Mark Dull and his wife Jennifer first visited Bondo in October of 2011 and were moved by what they saw. There are over 80,000 orphans and other vulnerable children (OVC) in this district surrounding Bondo, Kenya, and it is estimated that 50% of the school children are orphans, especially due to the very high prevelance of HIV/AIDS rate (24%) in the area. Despite the poverty and social stratification in the area, Mark and Jennifer found themselves in a warm and welcoming community with many spirited children with a passion for soccer.
Out of this grew the idea to organize football tournaments to increase these children's sense of engagement with their peers and community. Mark, Jennifer, and our friends at ICO are determined to help the Bondo Community achieve its potential to empower the orphans and other vulnerable children (OVC’s) of the schools’ population, and to mobilise local government ministries to gain insights into the needs of these children and their families. All the while, creating a bit of fun and excitement for everyone through something that they love.
One of the wishes the the community had bestowed to Mark and Jennifer was to provide them with some soccer balls. They rallied the help of their daughter’s school in Fall River, NS, mobilizing Canadian kids to help their worldy neighbours. The kids organized and put on a craft fair and raised funds for the kids, and 50 used soccer balls were donated by a supporter to be brought back to Kenya.
The "Together We Can!" Tournament:
In Jan 2012 ICO announced that a donor had offered to fund a Football Initiative to benefit ICO Communities and as a result of some hard work and planning, the “Together We Can!” tournament was born.There have been 32 teams formed from Standard (ie., Grades) 1 through 8, combining players of two schools in Bondo with differing ability levels. 16 of these teams are female and 16 teams are male, with a total of 480 students playing.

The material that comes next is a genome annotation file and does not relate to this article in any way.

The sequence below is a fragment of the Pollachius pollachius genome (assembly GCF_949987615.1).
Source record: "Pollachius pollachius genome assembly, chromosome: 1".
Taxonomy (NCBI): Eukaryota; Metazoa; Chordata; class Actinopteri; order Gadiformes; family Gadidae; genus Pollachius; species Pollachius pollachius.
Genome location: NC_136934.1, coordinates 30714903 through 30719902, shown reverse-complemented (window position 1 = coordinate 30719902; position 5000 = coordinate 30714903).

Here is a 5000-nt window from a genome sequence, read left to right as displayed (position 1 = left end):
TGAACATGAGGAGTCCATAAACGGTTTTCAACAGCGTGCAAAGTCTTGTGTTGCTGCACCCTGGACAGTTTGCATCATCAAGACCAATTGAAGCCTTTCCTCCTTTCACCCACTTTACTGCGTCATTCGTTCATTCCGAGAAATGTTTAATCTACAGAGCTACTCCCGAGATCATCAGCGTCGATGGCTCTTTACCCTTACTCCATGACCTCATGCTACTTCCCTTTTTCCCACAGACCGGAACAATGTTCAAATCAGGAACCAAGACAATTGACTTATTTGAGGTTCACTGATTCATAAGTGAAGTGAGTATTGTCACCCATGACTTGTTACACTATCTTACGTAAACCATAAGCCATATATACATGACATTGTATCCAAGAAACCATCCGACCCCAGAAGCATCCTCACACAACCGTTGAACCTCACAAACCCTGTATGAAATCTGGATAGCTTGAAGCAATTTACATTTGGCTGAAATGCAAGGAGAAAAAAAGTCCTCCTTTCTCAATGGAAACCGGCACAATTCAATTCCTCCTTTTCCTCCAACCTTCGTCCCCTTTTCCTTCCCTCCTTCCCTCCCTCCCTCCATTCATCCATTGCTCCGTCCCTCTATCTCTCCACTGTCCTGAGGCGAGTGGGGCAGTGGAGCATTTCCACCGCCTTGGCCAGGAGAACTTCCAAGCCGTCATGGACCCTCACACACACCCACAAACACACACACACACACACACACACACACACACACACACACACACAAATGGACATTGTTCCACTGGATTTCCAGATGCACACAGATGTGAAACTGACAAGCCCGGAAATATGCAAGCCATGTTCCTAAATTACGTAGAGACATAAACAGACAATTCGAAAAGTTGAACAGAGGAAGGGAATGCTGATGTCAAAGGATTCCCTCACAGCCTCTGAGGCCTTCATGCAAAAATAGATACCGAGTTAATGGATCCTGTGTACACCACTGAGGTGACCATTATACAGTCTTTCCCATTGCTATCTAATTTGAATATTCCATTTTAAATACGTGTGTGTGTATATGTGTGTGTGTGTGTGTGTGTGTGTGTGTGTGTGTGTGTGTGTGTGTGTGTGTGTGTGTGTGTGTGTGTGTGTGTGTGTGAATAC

Although schools in Bondo already had their own soccer teams, there were only about 30 children who are able to play out of primary schools consisting of 800 children. The best players got chosen, because competition amongst schools is high. The best players however are children that are not orphans or OVC's, but are mostly children that come from well situated homes or that have a ball to practice with, and who do not have the disadvantages of caring for orphaned siblings or other adult responsibilities. By putting 2 schools together, the competition between schools is gone. In chosing the teams for the tournament a 1000 children were playing. Out of those thousand 480 children at all ability levels are put into teams. Teams where the strong players, now help the weaker ones - each child has an equal oppurtunity and a chance to work together helping their peers. The whole community is coming to watch, the parents are helping by preparing food, and the linesmen are chosen from the grade 8 classes.
Talk about empowerment, pride and community! We ultimately hope that this also opens communication paths and insights to the community's further needs, and helps the children feel better about themselves and what they can accomplish.